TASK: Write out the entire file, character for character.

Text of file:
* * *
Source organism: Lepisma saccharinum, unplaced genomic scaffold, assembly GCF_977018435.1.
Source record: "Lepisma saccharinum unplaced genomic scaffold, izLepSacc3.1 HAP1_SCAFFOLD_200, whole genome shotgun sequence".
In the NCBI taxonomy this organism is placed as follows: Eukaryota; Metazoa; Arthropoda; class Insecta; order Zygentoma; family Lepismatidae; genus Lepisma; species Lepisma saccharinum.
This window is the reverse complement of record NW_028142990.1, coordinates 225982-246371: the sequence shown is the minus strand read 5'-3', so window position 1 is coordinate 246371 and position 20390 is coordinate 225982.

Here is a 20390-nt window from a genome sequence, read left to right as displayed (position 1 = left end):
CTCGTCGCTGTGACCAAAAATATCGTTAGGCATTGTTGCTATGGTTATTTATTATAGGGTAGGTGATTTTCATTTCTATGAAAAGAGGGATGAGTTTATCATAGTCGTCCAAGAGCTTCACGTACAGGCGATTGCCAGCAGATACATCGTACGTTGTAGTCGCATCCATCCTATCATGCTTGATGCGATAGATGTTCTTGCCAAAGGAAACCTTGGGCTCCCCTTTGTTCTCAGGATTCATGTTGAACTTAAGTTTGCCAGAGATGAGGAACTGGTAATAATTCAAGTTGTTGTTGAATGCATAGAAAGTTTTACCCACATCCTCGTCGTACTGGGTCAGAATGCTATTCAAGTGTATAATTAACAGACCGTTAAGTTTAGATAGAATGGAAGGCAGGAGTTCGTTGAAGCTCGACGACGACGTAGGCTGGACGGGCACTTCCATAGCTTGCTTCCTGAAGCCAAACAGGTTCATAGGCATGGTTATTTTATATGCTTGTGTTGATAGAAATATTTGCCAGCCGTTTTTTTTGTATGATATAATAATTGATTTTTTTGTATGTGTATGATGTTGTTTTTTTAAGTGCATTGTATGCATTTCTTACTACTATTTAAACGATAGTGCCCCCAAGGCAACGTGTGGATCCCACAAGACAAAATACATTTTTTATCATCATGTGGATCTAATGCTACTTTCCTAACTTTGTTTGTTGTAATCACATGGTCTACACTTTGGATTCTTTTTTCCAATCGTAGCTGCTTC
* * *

Source organism: Lepisma saccharinum, unplaced genomic scaffold, assembly GCF_977018435.1.
Source record: "Lepisma saccharinum unplaced genomic scaffold, izLepSacc3.1 HAP1_SCAFFOLD_200, whole genome shotgun sequence".
In the NCBI taxonomy this organism is placed as follows: Eukaryota; Metazoa; Arthropoda; class Insecta; order Zygentoma; family Lepismatidae; genus Lepisma; species Lepisma saccharinum.
This window is the reverse complement of record NW_028142990.1, coordinates 225982-246371: the sequence shown is the minus strand read 5'-3', so window position 1 is coordinate 246371 and position 20390 is coordinate 225982.

Here is a 20390-nt window from a genome sequence, read left to right as displayed (position 1 = left end):
CTCGTCGCTGTGACCAAAAATATCGTTAGGCATTGTTGCTATGGTTATTTATTATAGGGTAGGTGATTTTCATTTCTATGAAAAGAGGGATGAGTTTATCATAGTCGTCCAAGAGCTTCACGTACAGGCGATTGCCAGCAGATACATCGTACGTTGTAGTCGCATCCATCCTATCATGCTTGATGCGATAGATGTTCTTGCCAAAGGAAACCTTGGGCTCCCCTTTGTTCTCAGGATTCATGTTGAACTTAAGTTTGCCAGAGATGAGGAACTGGTAATAATTCAAGTTGTTGTTGAATGCATAGAAAGTTTTACCCACATCCTCGTCGTACTGGGTCAGAATGCTATTCAAGTGTATAATTAACAGACCGTTAAGTTTAGATAGAATGGAAGGCAGGAGTTCGTTGAAGCTCGACGACGACGTAGGCTGGACGGGCACTTCCATAGCTTGCTTCCTGAAGCCAAACAGGTTCATAGGCATGGTTATTTTATATGCTTGTGTTGATAGAAATATTTGCCAGCCGTTTTTTTTGTATGATATAATAATTGATTTTTTTGTATGTGTATGATGTTGTTTTTTTAAGTGCATTGTATGCATTTCTTACTACTATTTAAACGATAGTGCCCCCAAGGCAACGTGTGGATCCCACAAGACAAAATACATTTTTTATCATCATGTGGATCTAATGCTACTTTCCTAACTTTGTTTGTTGTAATCACATGGTCTACACTTTGGATTCTTTTTTCCAATCGTAGCTGCTTC